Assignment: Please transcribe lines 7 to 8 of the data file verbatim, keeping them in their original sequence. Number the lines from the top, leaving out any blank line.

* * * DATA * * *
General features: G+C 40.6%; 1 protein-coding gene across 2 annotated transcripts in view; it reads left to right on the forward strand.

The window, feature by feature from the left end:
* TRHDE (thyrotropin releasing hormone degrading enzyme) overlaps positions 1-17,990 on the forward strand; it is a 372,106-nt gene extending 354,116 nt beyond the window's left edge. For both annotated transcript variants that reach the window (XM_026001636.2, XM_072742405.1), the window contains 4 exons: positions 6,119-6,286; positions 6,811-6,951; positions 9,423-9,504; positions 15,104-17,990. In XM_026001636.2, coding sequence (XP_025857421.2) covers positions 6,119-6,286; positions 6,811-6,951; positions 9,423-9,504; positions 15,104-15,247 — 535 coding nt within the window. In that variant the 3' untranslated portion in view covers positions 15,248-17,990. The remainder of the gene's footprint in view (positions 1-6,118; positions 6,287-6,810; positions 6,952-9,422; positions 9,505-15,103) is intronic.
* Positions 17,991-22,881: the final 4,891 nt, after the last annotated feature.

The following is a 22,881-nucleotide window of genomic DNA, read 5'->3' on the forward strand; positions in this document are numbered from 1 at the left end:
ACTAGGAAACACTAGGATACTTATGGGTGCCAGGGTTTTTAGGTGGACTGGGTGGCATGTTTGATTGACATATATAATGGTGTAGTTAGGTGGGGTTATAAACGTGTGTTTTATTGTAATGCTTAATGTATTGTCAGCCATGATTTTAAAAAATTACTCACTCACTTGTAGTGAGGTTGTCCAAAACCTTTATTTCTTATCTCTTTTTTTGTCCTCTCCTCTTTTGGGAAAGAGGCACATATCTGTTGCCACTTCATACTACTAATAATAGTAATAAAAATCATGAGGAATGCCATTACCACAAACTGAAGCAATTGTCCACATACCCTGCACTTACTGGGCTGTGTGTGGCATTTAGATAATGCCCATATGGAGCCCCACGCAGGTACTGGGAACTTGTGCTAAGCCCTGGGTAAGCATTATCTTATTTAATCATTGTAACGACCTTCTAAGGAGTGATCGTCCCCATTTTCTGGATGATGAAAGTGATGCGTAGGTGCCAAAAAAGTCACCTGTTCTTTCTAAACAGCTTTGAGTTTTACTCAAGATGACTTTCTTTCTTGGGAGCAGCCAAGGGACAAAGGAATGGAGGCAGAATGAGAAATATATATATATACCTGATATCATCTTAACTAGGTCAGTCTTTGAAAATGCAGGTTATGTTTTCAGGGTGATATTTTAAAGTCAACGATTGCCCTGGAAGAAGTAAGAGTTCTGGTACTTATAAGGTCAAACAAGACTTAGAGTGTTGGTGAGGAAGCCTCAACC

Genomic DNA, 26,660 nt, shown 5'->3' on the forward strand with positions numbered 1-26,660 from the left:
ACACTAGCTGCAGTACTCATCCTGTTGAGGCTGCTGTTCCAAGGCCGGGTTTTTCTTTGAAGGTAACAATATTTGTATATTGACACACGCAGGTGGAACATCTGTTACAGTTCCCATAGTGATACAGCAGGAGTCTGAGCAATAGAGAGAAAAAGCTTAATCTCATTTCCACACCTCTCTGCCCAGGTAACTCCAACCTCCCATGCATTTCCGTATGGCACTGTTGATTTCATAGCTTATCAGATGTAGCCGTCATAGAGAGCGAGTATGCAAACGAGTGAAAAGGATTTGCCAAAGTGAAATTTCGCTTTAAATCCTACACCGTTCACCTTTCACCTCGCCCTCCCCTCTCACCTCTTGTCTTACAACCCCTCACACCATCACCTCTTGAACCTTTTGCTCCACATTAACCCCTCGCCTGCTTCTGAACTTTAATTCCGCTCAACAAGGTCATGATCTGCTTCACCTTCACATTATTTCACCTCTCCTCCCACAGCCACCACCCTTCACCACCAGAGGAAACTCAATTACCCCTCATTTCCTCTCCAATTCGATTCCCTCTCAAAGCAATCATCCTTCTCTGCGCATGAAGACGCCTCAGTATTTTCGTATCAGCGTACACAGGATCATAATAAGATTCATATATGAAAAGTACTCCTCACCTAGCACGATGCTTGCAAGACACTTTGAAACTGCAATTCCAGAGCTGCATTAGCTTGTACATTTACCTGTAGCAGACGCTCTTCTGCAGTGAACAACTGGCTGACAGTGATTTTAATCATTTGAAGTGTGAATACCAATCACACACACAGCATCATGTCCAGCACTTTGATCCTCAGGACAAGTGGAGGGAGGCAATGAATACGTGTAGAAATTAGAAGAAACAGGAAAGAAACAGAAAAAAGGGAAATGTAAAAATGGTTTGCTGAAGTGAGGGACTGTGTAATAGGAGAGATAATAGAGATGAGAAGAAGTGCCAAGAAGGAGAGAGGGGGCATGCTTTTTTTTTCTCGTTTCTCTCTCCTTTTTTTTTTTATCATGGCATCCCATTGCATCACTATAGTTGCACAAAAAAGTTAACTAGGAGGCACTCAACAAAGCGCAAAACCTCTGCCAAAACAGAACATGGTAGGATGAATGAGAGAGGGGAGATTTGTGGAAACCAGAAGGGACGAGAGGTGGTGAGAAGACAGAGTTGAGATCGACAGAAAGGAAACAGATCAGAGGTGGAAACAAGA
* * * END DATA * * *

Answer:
Genomic DNA, 26,660 nt, shown 5'->3' on the forward strand with positions numbered 1-26,660 from the left:
ACACTAGCTGCAGTACTCATCCTGTTGAGGCTGCTGTTCCAAGGCCGGGTTTTTCTTTGAAGGTAACAATATTTGTATATTGACACACGCAGGTGGAACATCTGTTACAGTTCCCATAGTGATACAGCAGGAGTCTGAGCAATAGAGAGAAAAAGCTTAATCTCATTTCCACACCTCTCTGCCCAGGTAACTCCAACCTCCCATGCATTTCCGTATGGCACTGTTGATTTCATAGCTTATCAGATGTAGCCGTCATAGAGAGCGAGTATGCAAACGAGTGAAAAGGATTTGCCAAAGTGAAATTTCGCTTTAAATCCTACACCGTTCACCTTTCACCTCGCCCTCCCCTCTCACCTCTTGTCTTACAACCCCTCACACCATCACCTCTTGAACCTTTTGCTCCACATTAACCCCTCGCCTGCTTCTGAACTTTAATTCCGCTCAACAAGGTCATGATCTGCTTCACCTTCACATTATTTCACCTCTCCTCCCACAGCCACCACCCTTCACCACCAGAGGAAACTCAATTACCCCTCATTTCCTCTCCAATTCGATTCCCTCTCAAAGCAATCATCCTTCTCTGCGCATGAAGACGCCTCAGTATTTTCGTATCAGCGTACACAGGATCATAATAAGATTCATATATGAAAAGTACTCCTCACCTAGCACGATGCTTGCAAGACACTTTGAAACTGCAATTCCAGAGCTGCATTAGCTTGTACATTTACCTGTAGCAGACGCTCTTCTGCAGTGAACAACTGGCTGACAGTGATTTTAATCATTTGAAGTGTGAATACCAATCACACACACAGCATCATGTCCAGCACTTTGATCCTCAGGACAAGTGGAGGGAGGCAATGAATACGTGTAGAAATTAGAAGAAACAGGAAAGAAACAGAAAAAAGGGAAATGTAAAAATGGTTTGCTGAAGTGAGGGACTGTGTAATAGGAGAGATAATAGAGATGAGAAGAAGTGCCAAGAAGGAGAGAGGGGGCATGCTTTTTTTTTCTCGTTTCTCTCTCCTTTTTTTTTTTATCATGGCATCCCATTGCATCACTATAGTTGCACAAAAAAGTTAACTAGGAGGCACTCAACAAAGCGCAAAACCTCTGCCAAAACAGAACATGGTAGGATGAATGAGAGAGGGGAGATTTGTGGAAACCAGAAGGGACGAGAGGTGGTGAGAAGACAGAGTTGAGATCGACAGAAAGGAAACAGATCAGAGGTGGAAACAAGA